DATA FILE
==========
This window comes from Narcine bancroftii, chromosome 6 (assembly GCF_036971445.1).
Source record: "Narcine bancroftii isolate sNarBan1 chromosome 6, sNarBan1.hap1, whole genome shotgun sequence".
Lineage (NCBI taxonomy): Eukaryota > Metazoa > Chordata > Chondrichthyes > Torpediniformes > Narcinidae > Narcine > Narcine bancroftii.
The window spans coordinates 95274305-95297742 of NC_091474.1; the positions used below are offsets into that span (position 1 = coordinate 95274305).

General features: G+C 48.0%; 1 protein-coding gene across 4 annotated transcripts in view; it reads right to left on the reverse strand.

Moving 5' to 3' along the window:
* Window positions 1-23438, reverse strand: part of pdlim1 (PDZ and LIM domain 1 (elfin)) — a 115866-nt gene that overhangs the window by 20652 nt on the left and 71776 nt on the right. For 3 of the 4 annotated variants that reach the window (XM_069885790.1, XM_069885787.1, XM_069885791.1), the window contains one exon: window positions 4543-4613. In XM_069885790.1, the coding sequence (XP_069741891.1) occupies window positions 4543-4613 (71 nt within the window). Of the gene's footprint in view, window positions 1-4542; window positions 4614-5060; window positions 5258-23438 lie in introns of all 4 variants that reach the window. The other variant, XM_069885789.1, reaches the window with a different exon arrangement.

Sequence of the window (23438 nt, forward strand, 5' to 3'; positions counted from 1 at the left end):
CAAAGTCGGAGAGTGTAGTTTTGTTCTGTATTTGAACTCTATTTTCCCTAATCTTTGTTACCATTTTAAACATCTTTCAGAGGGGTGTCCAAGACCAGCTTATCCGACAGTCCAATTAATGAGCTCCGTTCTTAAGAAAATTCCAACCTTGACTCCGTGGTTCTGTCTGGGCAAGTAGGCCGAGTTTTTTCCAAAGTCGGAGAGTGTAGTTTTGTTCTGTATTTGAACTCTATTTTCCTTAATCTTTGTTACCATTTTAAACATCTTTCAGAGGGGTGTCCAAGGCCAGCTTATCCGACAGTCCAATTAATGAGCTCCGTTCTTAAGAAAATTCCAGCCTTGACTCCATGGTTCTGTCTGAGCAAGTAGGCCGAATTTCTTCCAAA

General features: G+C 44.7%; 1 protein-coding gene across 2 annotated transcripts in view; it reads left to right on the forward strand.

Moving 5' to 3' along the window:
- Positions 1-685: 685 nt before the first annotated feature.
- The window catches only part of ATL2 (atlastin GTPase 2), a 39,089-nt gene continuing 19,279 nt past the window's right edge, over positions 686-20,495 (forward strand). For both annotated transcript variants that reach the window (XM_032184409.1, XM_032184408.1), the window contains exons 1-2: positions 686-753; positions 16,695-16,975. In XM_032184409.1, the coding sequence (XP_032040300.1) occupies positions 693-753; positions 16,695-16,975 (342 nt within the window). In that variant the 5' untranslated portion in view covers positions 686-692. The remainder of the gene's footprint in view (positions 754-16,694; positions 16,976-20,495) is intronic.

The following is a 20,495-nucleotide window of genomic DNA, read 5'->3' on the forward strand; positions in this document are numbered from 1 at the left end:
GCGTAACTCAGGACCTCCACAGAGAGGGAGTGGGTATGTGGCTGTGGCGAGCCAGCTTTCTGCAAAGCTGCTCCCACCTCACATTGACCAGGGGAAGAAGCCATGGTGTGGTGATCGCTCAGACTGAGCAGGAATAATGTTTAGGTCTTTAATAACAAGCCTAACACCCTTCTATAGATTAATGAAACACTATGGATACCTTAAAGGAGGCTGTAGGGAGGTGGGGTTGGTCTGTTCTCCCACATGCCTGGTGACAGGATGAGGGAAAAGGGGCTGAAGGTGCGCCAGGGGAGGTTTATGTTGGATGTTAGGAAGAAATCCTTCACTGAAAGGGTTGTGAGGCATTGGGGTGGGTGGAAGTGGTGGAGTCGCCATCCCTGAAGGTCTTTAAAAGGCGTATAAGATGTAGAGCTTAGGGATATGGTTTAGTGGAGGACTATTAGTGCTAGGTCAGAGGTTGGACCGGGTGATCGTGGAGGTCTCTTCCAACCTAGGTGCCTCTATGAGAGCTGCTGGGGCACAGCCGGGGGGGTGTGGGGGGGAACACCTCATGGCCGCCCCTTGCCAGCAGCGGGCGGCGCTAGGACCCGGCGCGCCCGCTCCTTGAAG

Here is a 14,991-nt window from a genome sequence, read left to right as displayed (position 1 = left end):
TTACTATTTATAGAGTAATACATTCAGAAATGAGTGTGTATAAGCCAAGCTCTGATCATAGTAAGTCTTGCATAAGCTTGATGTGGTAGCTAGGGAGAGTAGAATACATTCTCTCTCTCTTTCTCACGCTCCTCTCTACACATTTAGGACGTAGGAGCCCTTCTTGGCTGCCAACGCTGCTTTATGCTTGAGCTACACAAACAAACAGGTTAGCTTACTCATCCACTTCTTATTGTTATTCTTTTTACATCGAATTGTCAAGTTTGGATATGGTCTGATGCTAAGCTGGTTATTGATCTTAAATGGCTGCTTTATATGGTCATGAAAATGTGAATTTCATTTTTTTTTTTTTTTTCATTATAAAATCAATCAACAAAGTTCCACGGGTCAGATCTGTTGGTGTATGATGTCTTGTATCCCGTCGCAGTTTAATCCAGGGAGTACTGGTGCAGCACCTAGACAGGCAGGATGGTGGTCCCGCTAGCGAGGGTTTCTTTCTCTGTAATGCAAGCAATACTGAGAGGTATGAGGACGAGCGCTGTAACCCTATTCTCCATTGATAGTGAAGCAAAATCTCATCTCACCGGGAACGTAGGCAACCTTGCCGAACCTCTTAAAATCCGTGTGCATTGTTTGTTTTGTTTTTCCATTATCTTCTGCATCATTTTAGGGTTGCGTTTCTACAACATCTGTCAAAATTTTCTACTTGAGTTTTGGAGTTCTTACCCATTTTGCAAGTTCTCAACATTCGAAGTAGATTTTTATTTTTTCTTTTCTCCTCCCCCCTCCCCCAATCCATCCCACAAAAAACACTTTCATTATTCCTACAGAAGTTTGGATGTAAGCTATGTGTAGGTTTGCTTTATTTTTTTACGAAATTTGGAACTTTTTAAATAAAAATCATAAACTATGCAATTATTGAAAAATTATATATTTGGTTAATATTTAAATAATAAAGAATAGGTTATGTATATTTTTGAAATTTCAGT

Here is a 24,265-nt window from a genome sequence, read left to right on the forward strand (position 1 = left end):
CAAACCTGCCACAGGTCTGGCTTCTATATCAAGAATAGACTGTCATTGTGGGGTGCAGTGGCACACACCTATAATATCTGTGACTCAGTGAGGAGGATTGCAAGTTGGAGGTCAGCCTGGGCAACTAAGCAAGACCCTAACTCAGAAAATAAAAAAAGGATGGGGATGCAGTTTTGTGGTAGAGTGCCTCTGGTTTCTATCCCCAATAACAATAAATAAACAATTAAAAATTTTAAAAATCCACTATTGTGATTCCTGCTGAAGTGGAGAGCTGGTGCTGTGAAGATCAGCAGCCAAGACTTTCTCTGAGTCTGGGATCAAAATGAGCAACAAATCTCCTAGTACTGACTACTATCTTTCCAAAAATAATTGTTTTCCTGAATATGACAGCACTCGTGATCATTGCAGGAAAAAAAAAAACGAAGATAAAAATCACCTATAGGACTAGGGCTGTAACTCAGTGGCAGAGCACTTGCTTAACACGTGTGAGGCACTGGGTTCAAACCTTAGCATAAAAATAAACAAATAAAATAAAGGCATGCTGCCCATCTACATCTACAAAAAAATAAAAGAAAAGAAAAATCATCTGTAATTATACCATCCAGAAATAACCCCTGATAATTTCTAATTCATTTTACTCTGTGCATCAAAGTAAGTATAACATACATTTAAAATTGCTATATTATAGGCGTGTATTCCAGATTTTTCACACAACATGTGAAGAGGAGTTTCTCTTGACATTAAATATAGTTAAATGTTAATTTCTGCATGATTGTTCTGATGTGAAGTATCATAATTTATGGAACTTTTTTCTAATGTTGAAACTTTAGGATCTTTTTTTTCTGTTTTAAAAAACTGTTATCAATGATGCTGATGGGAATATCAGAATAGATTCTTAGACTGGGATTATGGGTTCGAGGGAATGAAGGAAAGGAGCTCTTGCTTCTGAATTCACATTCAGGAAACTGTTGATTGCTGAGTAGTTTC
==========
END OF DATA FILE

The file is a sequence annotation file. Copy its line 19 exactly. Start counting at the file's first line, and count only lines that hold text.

CAAACCTGCCACAGGTCTGGCTTCTATATCAAGAATAGACTGTCATTGTGGGGTGCAGTGGCACACACCTATAATATCTGTGACTCAGTGAGGAGGATTGCAAGTTGGAGGTCAGCCTGGGCAACTAAGCAAGACCCTAACTCAGAAAATAAAAAAAGGATGGGGATGCAGTTTTGTGGTAGAGTGCCTCTGGTTTCTATCCCCAATAACAATAAATAAACAATTAAAAATTTTAAAAATCCACTATTGTGATTCCTGCTGAAGTGGAGAGCTGGTGCTGTGAAGATCAGCAGCCAAGACTTTCTCTGAGTCTGGGATCAAAATGAGCAACAAATCTCCTAGTACTGACTACTATCTTTCCAAAAATAATTGTTTTCCTGAATATGACAGCACTCGTGATCATTGCAGGAAAAAAAAAAACGAAGATAAAAATCACCTATAGGACTAGGGCTGTAACTCAGTGGCAGAGCACTTGCTTAACACGTGTGAGGCACTGGGTTCAAACCTTAGCATAAAAATAAACAAATAAAATAAAGGCATGCTGCCCATCTACATCTACAAAAAAATAAAAGAAAAGAAAAATCATCTGTAATTATACCATCCAGAAATAACCCCTGATAATTTCTAATTCATTTTACTCTGTGCATCAAAGTAAGTATAACATACATTTAAAATTGCTATATTATAGGCGTGTATTCCAGATTTTTCACACAACATGTGAAGAGGAGTTTCTCTTGACATTAAATATAGTTAAATGTTAATTTCTGCATGATTGTTCTGATGTGAAGTATCATAATTTATGGAACTTTTTTCTAATGTTGAAACTTTAGGATCTTTTTTTTCTGTTTTAAAAAACTGTTATCAATGATGCTGATGGGAATATCAGAATAGATTCTTAGACTGGGATTATGGGTTCGAGGGAATGAAGGAAAGGAGCTCTTGCTTCTGAATTCACATTCAGGAAACTGTTGATTGCTGAGTAGTTTC